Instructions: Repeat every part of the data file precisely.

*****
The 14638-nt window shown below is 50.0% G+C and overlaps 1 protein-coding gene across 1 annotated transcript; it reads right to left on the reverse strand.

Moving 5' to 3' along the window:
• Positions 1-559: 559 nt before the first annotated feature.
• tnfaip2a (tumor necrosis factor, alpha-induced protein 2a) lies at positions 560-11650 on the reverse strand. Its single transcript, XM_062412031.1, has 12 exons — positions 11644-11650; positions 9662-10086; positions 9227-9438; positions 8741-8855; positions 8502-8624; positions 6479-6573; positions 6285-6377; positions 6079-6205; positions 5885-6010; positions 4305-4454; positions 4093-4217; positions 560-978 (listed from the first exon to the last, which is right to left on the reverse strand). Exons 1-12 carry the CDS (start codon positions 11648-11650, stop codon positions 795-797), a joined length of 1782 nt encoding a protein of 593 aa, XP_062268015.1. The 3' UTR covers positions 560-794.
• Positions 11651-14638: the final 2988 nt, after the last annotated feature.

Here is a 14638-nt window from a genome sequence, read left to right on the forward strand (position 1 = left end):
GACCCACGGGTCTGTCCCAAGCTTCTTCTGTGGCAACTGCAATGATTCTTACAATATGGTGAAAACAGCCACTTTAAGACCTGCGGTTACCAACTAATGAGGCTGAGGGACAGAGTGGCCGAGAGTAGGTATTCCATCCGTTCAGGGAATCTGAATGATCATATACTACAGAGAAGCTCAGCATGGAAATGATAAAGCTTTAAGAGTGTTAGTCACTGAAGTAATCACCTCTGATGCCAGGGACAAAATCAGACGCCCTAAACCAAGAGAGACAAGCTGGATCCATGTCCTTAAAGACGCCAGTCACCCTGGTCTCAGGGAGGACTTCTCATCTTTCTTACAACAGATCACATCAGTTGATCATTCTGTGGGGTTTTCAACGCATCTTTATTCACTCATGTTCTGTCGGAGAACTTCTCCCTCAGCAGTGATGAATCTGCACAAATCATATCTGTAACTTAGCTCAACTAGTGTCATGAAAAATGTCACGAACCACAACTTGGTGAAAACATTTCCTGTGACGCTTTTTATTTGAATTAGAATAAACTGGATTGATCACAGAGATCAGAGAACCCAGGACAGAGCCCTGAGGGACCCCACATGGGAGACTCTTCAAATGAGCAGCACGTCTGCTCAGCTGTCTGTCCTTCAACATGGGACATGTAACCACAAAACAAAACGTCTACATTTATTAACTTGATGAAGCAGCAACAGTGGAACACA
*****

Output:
The 14638-nt window shown below is 50.0% G+C and overlaps 1 protein-coding gene across 1 annotated transcript; it reads right to left on the reverse strand.

Moving 5' to 3' along the window:
• Positions 1-559: 559 nt before the first annotated feature.
• tnfaip2a (tumor necrosis factor, alpha-induced protein 2a) lies at positions 560-11650 on the reverse strand. Its single transcript, XM_062412031.1, has 12 exons — positions 11644-11650; positions 9662-10086; positions 9227-9438; positions 8741-8855; positions 8502-8624; positions 6479-6573; positions 6285-6377; positions 6079-6205; positions 5885-6010; positions 4305-4454; positions 4093-4217; positions 560-978 (listed from the first exon to the last, which is right to left on the reverse strand). Exons 1-12 carry the CDS (start codon positions 11648-11650, stop codon positions 795-797), a joined length of 1782 nt encoding a protein of 593 aa, XP_062268015.1. The 3' UTR covers positions 560-794.
• Positions 11651-14638: the final 2988 nt, after the last annotated feature.

Here is a 14638-nt window from a genome sequence, read left to right on the forward strand (position 1 = left end):
GACCCACGGGTCTGTCCCAAGCTTCTTCTGTGGCAACTGCAATGATTCTTACAATATGGTGAAAACAGCCACTTTAAGACCTGCGGTTACCAACTAATGAGGCTGAGGGACAGAGTGGCCGAGAGTAGGTATTCCATCCGTTCAGGGAATCTGAATGATCATATACTACAGAGAAGCTCAGCATGGAAATGATAAAGCTTTAAGAGTGTTAGTCACTGAAGTAATCACCTCTGATGCCAGGGACAAAATCAGACGCCCTAAACCAAGAGAGACAAGCTGGATCCATGTCCTTAAAGACGCCAGTCACCCTGGTCTCAGGGAGGACTTCTCATCTTTCTTACAACAGATCACATCAGTTGATCATTCTGTGGGGTTTTCAACGCATCTTTATTCACTCATGTTCTGTCGGAGAACTTCTCCCTCAGCAGTGATGAATCTGCACAAATCATATCTGTAACTTAGCTCAACTAGTGTCATGAAAAATGTCACGAACCACAACTTGGTGAAAACATTTCCTGTGACGCTTTTTATTTGAATTAGAATAAACTGGATTGATCACAGAGATCAGAGAACCCAGGACAGAGCCCTGAGGGACCCCACATGGGAGACTCTTCAAATGAGCAGCACGTCTGCTCAGCTGTCTGTCCTTCAACATGGGACATGTAACCACAAAACAAAACGTCTACATTTATTAACTTGATGAAGCAGCAACAGTGGAACACA